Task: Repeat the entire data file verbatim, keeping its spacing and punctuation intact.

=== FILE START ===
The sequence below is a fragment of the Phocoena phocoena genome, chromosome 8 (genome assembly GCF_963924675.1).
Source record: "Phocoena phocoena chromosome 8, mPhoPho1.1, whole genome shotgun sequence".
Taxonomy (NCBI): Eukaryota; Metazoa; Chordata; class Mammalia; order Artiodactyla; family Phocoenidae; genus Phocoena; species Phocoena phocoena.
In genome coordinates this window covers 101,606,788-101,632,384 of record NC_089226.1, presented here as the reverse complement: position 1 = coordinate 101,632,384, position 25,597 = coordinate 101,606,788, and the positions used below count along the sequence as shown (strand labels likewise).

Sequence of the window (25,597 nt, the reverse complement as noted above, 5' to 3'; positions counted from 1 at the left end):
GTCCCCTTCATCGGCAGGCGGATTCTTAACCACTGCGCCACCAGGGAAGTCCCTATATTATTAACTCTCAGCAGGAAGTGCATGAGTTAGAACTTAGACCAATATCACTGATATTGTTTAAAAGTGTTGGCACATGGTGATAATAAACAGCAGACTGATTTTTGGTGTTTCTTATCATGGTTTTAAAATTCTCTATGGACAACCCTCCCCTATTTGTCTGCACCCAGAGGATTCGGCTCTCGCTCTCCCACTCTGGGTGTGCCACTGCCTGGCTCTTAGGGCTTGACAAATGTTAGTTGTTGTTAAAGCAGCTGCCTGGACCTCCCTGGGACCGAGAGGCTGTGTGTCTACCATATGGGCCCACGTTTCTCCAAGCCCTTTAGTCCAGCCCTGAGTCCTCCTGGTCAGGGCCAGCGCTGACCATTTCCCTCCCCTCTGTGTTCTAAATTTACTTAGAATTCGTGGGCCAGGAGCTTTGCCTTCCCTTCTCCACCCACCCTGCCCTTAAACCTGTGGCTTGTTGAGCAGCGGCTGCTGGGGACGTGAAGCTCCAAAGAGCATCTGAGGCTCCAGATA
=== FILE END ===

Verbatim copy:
The sequence below is a fragment of the Phocoena phocoena genome, chromosome 8 (genome assembly GCF_963924675.1).
Source record: "Phocoena phocoena chromosome 8, mPhoPho1.1, whole genome shotgun sequence".
Taxonomy (NCBI): Eukaryota; Metazoa; Chordata; class Mammalia; order Artiodactyla; family Phocoenidae; genus Phocoena; species Phocoena phocoena.
In genome coordinates this window covers 101,606,788-101,632,384 of record NC_089226.1, presented here as the reverse complement: position 1 = coordinate 101,632,384, position 25,597 = coordinate 101,606,788, and the positions used below count along the sequence as shown (strand labels likewise).

Sequence of the window (25,597 nt, the reverse complement as noted above, 5' to 3'; positions counted from 1 at the left end):
GTCCCCTTCATCGGCAGGCGGATTCTTAACCACTGCGCCACCAGGGAAGTCCCTATATTATTAACTCTCAGCAGGAAGTGCATGAGTTAGAACTTAGACCAATATCACTGATATTGTTTAAAAGTGTTGGCACATGGTGATAATAAACAGCAGACTGATTTTTGGTGTTTCTTATCATGGTTTTAAAATTCTCTATGGACAACCCTCCCCTATTTGTCTGCACCCAGAGGATTCGGCTCTCGCTCTCCCACTCTGGGTGTGCCACTGCCTGGCTCTTAGGGCTTGACAAATGTTAGTTGTTGTTAAAGCAGCTGCCTGGACCTCCCTGGGACCGAGAGGCTGTGTGTCTACCATATGGGCCCACGTTTCTCCAAGCCCTTTAGTCCAGCCCTGAGTCCTCCTGGTCAGGGCCAGCGCTGACCATTTCCCTCCCCTCTGTGTTCTAAATTTACTTAGAATTCGTGGGCCAGGAGCTTTGCCTTCCCTTCTCCACCCACCCTGCCCTTAAACCTGTGGCTTGTTGAGCAGCGGCTGCTGGGGACGTGAAGCTCCAAAGAGCATCTGAGGCTCCAGATA